Hyannis, MA. – November 19, 1944

Hyannis, Massachusetts – November 19, 1944


North American Texan Military Trainer
Author Photo

     On November 19, 1944, a navy SNJ-4 Texan trainer aircraft, (Bu. No. 26865), was landing at Hyannis Airport in a strong cross-wind, when the aircraft ground looped just after touchdown.  The right wing and aileron were damaged, as well as the right landing gear being torn away, and the left landing gear bent.  The propeller was also bent.  There were no injuries.

     Source:  U. S. Navy accident report dated November 19, 1944. 

Hyannis, MA. – September 6, 1975

Hyannis, Massachusetts – September 6, 1975

     On the evening of  September 6, 1975, a civilian twin-engine Beechcraft was making its landing approach to Barnstable Municipal Airport when the aircraft struck a lighted instrument tower near the end of a runway and crashed in a parking lot several hundred yards away on Willow Street.  The plane exploded on impact and all three persons aboard were killed.  At the time of the accident, weather conditions were poor, and the pilot was attempting an instrument lending.   


     Boston Sunday Herald Advertiser,”3 Die In cape Plane Crash”, September 7, 1975, Section 2, page 25

     Boston Globe, “New England News In Brief-Cape Crash”, September 8, 1975, page 4

     Westerly Sun, (RI), Three Are Killed In Plane Crash”, September 8, 1975, page 3

     The South Middlesex News, photo and caption, September 7, 1975, page 14A

Hyannis, MA. – May 11, 1944

Hyannis, Massachusetts – May 11, 1944 

Updated July 8, 2019


F4U Corsair
US Navy Photo

     On the afternoon of May 11, 1944, navy Lieutenant (Jg.) George E. Orenge was piloting an F4U Corsair, Bu. No. 02665, over Cape Cod, Massachusetts, when the aircraft suddenly caught fire while in flight.  Being over a populated area, Lieutenant Orenge opted to stay with the plane, but was unable to direct it towards an open area, or to make it to Hyannis Airport.  The plane crashed on Barnstable Road about 200 yards from Main Street in the town of Hyannis.  In the process it struck an elm tree and broke in two, pitching Lieutenant Orenge, still strapped to his seat, from the cockpit.  As the aircraft came to rest and was consumed by flames, Lieutenant Orenge landed on the sidewalk in front of 62 Barnstable Road.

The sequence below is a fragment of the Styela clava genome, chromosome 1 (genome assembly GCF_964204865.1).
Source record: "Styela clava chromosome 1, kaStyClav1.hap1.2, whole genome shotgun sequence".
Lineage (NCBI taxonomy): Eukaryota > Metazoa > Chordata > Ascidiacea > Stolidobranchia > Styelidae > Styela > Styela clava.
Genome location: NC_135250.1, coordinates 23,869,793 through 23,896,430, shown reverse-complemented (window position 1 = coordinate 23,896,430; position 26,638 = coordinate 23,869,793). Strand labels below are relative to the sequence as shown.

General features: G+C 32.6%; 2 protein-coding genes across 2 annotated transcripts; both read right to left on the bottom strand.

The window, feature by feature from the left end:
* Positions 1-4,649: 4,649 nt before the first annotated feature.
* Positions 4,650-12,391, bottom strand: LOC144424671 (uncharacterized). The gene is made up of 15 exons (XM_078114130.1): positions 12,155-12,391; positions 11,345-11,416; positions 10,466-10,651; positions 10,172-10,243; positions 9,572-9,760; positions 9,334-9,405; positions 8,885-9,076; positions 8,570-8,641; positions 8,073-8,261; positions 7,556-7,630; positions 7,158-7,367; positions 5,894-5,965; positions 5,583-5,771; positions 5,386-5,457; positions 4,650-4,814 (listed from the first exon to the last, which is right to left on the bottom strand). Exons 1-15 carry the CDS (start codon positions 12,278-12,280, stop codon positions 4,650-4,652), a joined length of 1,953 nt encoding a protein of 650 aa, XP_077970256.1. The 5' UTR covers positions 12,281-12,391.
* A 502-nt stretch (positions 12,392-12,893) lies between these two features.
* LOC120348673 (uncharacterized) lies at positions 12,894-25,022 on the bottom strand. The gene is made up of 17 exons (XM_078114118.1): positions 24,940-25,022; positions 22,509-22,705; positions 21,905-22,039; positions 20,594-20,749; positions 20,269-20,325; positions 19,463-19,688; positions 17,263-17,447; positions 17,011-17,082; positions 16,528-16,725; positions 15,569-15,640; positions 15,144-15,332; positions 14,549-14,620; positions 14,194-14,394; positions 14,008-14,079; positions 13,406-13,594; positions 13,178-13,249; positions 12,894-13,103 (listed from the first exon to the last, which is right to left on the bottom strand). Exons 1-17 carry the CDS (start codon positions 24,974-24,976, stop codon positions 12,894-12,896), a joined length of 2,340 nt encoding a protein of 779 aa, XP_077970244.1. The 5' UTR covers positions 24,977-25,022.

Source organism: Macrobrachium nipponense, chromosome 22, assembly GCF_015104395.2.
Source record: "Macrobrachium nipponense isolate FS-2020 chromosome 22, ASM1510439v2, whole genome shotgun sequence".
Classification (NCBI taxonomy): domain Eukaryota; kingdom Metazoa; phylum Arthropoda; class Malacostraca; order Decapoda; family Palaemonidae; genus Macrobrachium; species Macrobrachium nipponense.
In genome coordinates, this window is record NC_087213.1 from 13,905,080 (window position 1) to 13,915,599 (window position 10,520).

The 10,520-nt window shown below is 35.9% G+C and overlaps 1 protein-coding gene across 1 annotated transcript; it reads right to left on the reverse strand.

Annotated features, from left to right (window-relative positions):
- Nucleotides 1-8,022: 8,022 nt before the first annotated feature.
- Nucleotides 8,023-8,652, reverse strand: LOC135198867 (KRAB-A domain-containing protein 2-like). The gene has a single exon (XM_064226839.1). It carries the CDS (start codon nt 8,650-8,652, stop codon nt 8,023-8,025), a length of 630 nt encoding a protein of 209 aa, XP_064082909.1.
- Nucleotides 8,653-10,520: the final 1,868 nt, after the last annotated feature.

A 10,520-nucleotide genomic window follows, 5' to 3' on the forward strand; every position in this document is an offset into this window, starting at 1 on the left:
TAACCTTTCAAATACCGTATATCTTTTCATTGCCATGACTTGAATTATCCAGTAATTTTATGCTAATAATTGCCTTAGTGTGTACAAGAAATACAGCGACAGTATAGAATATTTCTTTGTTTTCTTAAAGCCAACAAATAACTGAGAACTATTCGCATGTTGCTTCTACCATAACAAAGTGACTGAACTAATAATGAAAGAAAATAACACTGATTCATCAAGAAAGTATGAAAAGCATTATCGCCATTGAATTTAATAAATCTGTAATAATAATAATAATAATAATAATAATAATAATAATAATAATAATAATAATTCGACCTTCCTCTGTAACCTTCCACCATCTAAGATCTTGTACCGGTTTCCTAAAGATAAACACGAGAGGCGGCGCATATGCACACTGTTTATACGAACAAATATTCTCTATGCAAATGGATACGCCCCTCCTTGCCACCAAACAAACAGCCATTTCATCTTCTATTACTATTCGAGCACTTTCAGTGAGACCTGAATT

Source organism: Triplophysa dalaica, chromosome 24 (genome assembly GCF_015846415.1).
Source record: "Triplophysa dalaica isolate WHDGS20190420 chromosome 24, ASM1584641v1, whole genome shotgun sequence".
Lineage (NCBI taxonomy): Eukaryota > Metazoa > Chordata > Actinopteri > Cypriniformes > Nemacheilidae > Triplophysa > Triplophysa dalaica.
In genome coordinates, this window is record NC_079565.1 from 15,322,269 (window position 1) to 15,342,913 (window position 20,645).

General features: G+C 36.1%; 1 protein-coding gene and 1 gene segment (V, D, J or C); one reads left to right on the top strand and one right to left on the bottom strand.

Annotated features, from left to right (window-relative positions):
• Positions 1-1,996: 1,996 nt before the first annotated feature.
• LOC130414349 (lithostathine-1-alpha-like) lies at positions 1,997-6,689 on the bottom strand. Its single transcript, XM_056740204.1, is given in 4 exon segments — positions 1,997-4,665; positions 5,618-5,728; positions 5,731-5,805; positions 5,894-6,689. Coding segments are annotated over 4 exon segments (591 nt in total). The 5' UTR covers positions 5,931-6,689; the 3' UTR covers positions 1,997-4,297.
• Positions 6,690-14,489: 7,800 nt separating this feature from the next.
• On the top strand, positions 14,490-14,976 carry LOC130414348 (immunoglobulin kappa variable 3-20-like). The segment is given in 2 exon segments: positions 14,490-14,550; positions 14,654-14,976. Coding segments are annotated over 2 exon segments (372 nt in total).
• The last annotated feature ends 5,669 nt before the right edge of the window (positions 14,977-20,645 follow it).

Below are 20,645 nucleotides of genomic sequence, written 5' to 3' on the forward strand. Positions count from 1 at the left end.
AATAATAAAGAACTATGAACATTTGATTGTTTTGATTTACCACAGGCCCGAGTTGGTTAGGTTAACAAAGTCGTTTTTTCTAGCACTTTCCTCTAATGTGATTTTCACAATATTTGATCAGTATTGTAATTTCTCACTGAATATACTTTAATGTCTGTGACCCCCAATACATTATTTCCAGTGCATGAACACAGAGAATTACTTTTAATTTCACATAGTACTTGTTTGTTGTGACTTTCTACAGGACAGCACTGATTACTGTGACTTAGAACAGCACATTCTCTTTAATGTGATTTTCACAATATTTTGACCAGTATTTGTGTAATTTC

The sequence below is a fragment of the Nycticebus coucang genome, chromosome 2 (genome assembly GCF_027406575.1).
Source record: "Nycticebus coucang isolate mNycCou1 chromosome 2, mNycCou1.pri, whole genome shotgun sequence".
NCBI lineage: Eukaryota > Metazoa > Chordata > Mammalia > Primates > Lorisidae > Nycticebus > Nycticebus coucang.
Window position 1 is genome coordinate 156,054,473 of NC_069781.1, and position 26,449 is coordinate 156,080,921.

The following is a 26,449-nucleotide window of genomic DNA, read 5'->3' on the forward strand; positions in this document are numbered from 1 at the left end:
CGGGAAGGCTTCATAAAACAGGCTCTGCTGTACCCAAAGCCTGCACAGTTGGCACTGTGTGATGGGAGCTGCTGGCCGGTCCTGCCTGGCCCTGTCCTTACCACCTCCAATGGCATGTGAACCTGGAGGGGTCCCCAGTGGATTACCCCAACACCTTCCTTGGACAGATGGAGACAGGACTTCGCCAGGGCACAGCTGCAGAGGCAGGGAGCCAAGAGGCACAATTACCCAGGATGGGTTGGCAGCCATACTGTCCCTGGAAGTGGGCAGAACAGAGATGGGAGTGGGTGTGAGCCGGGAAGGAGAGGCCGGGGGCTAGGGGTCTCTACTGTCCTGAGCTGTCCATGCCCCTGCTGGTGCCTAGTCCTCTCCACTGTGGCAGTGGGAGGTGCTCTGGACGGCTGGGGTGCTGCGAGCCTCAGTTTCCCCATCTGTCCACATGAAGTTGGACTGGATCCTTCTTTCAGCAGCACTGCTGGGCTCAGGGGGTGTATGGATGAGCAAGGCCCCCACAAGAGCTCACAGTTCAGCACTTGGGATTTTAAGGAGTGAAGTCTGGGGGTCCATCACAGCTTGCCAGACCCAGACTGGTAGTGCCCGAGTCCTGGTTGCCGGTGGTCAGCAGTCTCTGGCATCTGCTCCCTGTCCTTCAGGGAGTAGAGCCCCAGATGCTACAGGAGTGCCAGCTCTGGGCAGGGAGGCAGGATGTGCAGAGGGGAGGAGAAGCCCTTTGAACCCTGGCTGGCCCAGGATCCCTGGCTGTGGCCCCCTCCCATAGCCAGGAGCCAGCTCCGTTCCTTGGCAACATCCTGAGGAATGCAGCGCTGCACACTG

The homeowner of 62 Barnstable Road, Vernon Coleman, happened to be outside and witnessed the crash.  He later told a reporter from the Cape Cod Standard Times, “I looked up and saw the plane sort of wavering with the motor on fire.” 

     Lieutenant Orenge was transported to Cape Cod Hospital, but remarkably, he’d only suffered some minor bumps, scrapes, and bruises. 

     The cause of the accident could not be determined due to total destruction of the aircraft.  

     It was also reported that he flew another aircraft later in the day.   

F6F Hellcat
U.S. Navy Photo

     This crash wasn’t the only one of Lieutenant (Jg.) Orenge’s  naval career.  On November 5, 1943, he was piloting an F6F-3 Hellcat, (Bu. No. 65895), when a tire blew out on landing at the Quonset Point Naval Air Station in Rhode Island.  The aircraft went off the runway and struck a truck.  The aircraft needed extensive repairs, but Lieutenant (Jg.) Orenge suffered only minor injuries.


     Cape Cod Standard Times, “Pilot Who Survives Hyannis crash, Goes Aloft Again”, May 12, 1944      

     U. S. Navy accident report #44-14042 dated May 11, 1944

     U. S. Navy accident report #44-9523, dated November 5, 1943.             

Hyannis Airport, MA – June 13, 1942

Hyannis Airport, MA – June 13, 1942


     On June 13, 1942, an L-1 military observation aircraft, (Ser. No. 40-282), with two men aboard, lost power and crashed on takeoff from Hyannis Airport.  The plane was wrecked, but the pilot, 2nd Lt. Benjamin H. Shiffrin, and his observer, Raymond D. Cawyer, escaped with minor injuries.

    The aircraft was assigned to the 103rd Observation Squadron based at Hyannis. 

    Lt. Shiffrin received his pilot’s rating on August 15, 1941.    

    Source: U.S. Army Air Corps Technical Report Of Aircraft Accident #42-6-13-2


Hyannis, MA – November 20, 1944

Hyannis, Massachusetts – November 20, 1944

     Very little information about this accident.

     On November 20, 1944, Ensign Andrew Charles Butko, 24, was killed in an aircraft crash at what was listed as “Cape Cod Airport” in Hyannis.  (This was likely present-day Barnstable Municipal Airport in Hyannis, Mass.)   

     Ensign Butko was assigned to Quonset Point Naval Air Station at the time of his accident.  He’s buried in McKeesport, Penn.

     Source: Rhode Island Department Of Health death certificate

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